A complex personality indeed, and thanks to her, Lawrence gets to speak to the Jean Company regarding the strip mining book that could threaten Holo’s homeland. Of course, it’s not charity on Eve’s part. She’s involved in the Kerube dispute, acting as the Northerners’ “mercenary” in negotiations with the Southern moneylenders. While land and massive amounts of money are involved, this Spice and Wolf conflict is less an economics lesson and more a behind the scenes power struggle. Unfortunately, so many nuanced details are involved that the intrigue is difficult to follow, and I still haven’t figured out what Lawrence means when he laments to Holo that Eve is being used as a “scapegoat.”
However, everything changes when a ship just happens to catch a narwhal in the middle of the negotiations. The timing is extremely convenient, but at least it simplifies the town conflict to “the side that gets the narwhal wins.” As a result of this unexpected development, Eve finds herself needing Lawrence’s assistance and dangles the strip mining book as bait. Unfortunately, siding with her would put him at odds with his guild, a position no sane merchant would dare take. All in all, it’s a tricky situation for Kerube and Lawrence.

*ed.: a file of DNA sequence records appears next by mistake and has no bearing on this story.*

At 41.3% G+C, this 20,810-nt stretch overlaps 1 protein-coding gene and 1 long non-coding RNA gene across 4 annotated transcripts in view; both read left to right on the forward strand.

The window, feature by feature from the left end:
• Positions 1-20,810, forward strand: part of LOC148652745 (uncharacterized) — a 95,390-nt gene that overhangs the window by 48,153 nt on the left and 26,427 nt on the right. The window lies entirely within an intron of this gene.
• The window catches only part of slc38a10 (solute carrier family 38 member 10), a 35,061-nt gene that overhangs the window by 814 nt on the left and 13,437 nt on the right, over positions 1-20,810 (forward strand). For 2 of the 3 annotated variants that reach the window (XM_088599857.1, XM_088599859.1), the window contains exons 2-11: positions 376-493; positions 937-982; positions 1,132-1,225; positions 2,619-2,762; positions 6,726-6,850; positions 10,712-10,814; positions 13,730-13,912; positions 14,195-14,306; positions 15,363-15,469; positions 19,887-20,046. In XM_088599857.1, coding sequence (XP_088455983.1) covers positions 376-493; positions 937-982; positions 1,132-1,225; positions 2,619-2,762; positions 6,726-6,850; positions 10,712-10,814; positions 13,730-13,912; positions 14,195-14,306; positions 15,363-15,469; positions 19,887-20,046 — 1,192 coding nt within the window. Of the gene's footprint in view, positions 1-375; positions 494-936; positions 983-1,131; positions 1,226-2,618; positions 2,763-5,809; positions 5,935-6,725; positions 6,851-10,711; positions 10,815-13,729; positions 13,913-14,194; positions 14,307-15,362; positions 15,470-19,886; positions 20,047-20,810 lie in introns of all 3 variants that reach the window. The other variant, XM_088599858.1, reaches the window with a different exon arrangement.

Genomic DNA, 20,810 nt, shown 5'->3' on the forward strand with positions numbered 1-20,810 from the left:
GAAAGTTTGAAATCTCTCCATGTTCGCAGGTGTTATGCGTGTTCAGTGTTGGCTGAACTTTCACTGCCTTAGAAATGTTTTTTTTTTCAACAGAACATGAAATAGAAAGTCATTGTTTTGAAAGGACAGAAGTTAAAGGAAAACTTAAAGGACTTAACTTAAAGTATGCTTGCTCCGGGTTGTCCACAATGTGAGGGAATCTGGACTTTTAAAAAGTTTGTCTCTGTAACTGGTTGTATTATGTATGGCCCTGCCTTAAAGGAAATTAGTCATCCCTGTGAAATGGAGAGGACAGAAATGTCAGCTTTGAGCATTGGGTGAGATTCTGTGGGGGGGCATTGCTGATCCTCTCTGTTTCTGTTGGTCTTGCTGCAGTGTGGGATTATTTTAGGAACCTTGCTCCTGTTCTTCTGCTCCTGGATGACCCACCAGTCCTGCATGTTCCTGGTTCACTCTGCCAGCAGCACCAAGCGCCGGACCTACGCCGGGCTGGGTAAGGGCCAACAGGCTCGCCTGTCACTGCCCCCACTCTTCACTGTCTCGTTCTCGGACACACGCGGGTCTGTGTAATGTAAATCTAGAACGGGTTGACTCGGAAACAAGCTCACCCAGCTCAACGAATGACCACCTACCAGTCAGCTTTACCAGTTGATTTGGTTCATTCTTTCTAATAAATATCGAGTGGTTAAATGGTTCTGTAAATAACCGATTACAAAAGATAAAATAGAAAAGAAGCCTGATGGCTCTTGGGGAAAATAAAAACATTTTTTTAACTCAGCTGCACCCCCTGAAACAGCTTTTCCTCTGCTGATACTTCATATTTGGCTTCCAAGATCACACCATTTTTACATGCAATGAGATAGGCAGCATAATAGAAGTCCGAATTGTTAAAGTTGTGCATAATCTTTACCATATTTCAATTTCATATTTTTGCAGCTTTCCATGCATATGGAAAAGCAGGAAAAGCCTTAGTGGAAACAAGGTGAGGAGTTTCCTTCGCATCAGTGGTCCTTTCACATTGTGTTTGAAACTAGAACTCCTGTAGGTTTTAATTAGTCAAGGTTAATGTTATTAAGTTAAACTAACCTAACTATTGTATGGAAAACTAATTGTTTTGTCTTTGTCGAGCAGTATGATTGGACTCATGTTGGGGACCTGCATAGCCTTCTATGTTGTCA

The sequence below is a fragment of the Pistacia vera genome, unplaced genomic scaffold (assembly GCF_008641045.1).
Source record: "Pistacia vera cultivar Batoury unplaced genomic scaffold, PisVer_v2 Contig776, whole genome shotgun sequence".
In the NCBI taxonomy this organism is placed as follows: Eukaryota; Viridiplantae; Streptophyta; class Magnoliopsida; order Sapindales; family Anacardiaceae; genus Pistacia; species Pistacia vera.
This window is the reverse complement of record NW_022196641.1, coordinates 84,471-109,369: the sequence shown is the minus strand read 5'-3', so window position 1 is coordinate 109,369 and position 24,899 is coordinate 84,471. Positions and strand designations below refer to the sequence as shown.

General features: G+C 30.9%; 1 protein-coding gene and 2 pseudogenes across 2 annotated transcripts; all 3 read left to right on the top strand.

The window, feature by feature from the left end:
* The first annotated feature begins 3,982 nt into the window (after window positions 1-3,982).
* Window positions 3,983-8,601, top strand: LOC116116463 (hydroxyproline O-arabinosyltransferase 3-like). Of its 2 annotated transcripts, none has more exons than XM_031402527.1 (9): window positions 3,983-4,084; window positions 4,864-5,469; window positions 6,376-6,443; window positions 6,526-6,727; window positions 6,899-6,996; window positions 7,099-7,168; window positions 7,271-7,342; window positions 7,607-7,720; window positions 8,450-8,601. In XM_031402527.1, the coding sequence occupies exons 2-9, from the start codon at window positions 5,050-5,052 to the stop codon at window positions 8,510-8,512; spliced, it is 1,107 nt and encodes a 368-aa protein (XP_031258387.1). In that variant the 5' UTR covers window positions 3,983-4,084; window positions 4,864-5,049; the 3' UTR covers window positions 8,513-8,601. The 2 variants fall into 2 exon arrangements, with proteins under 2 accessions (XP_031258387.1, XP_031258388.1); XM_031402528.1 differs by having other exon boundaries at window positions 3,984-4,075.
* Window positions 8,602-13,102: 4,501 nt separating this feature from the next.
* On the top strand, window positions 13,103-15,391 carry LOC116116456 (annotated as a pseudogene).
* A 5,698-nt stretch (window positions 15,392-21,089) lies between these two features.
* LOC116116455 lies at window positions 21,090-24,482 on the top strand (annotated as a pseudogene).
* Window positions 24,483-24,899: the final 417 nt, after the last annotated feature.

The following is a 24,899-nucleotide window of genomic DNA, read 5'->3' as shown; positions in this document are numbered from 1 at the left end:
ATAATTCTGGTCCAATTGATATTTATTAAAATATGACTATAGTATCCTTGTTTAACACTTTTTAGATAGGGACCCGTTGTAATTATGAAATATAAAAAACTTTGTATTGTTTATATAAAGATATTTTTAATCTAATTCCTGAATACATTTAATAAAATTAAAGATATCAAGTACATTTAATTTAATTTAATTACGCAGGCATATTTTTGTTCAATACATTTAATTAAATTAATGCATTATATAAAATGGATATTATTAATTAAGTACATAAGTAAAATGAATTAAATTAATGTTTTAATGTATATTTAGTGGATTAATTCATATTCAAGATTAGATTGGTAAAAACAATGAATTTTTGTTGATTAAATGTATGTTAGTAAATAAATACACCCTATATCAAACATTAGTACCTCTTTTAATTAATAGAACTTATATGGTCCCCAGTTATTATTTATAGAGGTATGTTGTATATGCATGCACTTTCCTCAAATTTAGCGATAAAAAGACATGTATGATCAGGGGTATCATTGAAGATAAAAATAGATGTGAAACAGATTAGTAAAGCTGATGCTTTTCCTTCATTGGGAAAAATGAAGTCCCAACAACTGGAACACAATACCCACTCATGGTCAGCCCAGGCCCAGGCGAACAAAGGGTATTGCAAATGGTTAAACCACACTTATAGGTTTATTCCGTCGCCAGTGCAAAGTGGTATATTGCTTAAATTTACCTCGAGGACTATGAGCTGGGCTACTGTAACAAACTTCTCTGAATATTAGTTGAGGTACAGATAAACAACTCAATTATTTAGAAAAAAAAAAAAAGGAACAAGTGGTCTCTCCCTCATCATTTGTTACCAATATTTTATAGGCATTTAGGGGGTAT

Fortunately, the waif Col offers some simplicity amid all the machinations and back room talk. He has yet to discover Holo’s wisewolf secret, and dialogues involving him are refreshingly straightforward. We even get the secret behind the copper coin manifests introduced in Volume 8, and Koume-sensei’s illustrations of Col’s explanation are a hundred times clearer than the all-text version in the light novel.